Damo Suzuki, the Japanese musician best known as the singer on the second, third, and fourth studio albums by German experimental rock band Can, died yesterday (Feb, 9) at the age of 74 after a decade-long battle with colon cancer.
“It is with great sadness that we have to announce the passing of our wonderful friend Damo Suzuki,” a message on Can’s Instagram page said. “His boundless creative energy has touched so many over the whole world, not just with Can, but also with his all continent spanning Network Tour. Damo’s kind soul and cheeky smile will be forever missed.”
“He will be joining Michael, Jaki and Holger for a fantastic jam!” the post added. “Lots of love to his family and children. We will post funeral arrangements at a later date.”
Suzuki was born on Jan. 16, 1950 in Japan and relocated as a teenager to Europe, where he began busking. Can had been playing for two years and had already parted ways with original singer Malcolm Mooney when Czukay and Liebezeit discovered Suzuki singing outside a cafe in Munich. They convinced him to play a show with them that night, and he remained in Can until 1973 when he exited the band to marry his girlfriend.
Suzuki’s tenure in Can included the hugely influential albums Tago Mago (1971), Ege Bamyasi (1972) and Future Days (1973), and his incantatory, oft-improvised vocals were the spiked cherry on top of the group’s brain-melting, funky Krautrock sundae.
After his departure, Suzuki became a Jehovah’s Witness and retreated from music for over a decade. He re-emerged in 1983 with the group Damo Suzuki’s Network, and later in his career collaborated with artists such as The Mars Volta’s Omar Rodriguez-Lopez, Acid Mothers Temple, Sixtoo and Radio Massacre International.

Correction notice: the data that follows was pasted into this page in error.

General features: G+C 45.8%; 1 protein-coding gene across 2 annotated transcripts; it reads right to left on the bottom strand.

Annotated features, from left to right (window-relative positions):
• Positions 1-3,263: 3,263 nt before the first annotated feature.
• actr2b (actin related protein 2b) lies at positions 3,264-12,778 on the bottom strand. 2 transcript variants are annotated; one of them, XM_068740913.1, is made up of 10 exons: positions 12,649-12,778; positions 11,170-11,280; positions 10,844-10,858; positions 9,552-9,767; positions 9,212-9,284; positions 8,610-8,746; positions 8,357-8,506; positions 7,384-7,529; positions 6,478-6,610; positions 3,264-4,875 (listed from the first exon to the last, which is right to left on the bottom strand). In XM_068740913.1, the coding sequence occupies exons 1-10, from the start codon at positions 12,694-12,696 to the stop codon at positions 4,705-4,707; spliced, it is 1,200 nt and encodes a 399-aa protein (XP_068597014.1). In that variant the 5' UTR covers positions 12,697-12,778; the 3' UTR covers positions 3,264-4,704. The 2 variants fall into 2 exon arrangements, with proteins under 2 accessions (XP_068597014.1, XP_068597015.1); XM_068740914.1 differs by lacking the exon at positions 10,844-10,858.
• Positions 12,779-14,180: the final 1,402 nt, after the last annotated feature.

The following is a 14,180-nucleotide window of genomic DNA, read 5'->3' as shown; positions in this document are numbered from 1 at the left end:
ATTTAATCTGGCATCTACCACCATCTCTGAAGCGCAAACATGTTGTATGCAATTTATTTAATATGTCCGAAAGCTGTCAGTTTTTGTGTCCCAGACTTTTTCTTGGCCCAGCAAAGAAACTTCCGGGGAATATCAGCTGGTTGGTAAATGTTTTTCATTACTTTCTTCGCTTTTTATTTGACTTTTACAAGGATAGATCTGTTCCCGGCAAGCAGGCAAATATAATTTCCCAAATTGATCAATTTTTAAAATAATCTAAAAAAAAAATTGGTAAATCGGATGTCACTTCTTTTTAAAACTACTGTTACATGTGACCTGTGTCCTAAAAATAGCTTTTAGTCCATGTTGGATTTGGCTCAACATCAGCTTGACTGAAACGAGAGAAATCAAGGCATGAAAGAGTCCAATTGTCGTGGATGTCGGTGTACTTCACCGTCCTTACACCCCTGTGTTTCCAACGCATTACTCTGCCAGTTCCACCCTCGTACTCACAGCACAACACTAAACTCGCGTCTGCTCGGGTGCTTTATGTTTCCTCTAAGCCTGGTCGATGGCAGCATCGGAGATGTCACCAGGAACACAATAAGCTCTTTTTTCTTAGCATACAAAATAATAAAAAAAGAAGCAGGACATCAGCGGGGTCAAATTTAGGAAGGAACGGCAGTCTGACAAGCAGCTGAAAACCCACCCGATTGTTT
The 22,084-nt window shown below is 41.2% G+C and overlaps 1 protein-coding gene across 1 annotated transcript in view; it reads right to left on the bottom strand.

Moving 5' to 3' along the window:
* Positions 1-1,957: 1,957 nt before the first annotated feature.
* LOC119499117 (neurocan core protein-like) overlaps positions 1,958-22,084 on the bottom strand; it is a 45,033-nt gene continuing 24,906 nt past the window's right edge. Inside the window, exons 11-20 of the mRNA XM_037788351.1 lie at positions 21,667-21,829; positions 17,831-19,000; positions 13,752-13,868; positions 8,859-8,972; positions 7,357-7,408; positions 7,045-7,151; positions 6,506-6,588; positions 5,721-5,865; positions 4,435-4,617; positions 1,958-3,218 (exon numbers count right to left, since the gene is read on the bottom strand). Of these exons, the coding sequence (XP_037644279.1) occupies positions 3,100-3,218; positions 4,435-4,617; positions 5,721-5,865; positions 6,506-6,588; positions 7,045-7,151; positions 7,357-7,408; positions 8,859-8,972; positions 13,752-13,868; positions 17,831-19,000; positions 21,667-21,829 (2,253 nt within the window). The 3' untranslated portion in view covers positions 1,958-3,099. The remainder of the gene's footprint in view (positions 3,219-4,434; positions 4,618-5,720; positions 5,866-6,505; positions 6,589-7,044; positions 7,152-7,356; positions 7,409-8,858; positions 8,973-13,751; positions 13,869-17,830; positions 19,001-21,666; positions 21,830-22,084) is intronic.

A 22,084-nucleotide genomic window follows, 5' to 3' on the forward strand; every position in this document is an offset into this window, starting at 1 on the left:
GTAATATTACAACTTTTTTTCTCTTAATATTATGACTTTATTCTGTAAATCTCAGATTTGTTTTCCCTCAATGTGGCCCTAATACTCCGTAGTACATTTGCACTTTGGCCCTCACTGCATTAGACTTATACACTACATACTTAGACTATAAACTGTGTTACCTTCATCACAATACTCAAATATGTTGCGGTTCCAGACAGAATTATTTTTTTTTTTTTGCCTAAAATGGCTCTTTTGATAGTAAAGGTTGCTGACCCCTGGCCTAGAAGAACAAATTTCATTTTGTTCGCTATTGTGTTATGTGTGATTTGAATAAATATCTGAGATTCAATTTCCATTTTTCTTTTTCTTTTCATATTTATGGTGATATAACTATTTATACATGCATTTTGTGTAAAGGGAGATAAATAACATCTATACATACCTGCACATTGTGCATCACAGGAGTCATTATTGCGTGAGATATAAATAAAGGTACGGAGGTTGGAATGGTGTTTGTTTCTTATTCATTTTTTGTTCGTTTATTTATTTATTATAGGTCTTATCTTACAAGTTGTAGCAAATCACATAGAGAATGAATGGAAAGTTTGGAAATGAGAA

In an odd twist of timing, the next edition in Can’s long-running Can Live series, Can Live in Paris 1973, will be the first to document a show with Suzuki as the singer. It will be released on Feb. 23 on the group’s Spoon Records label and chronicles one of Suzuki’s last performances with Can.
“Grateful that I got to share the stage with him a few years back,” wrote the Smile drummer Tom Skinner on X. “An unforgettable experience. What an incredible human being. RIP.” Added underground rock veteran Chris Forsyth, “In the early ’00s, I once stayed at the same dank crash house as Damo after a gig in Athens, Ga., and when I went to the kitchen in the A.M., he was drinking a Budweiser. He smiled big, toasted and said ‘Breakfast of Champions!’ RIP Damo Suzuki.”
In an Instagram post, Portishead’s Geoff Barrow called Can “quite easily the band with the biggest influence on me. It’s quite easy to hear their influence in many other bands also, like Blur/Radiohead. Damo’s vocals were like none other. His melodies and lyrics came from somewhere else in between blues and traditional folk and pure noise and rhythmic energy. Obviously he will be missed like the rest of the band who have passed away, but what a legacy to leave by musically influencing so so many people.”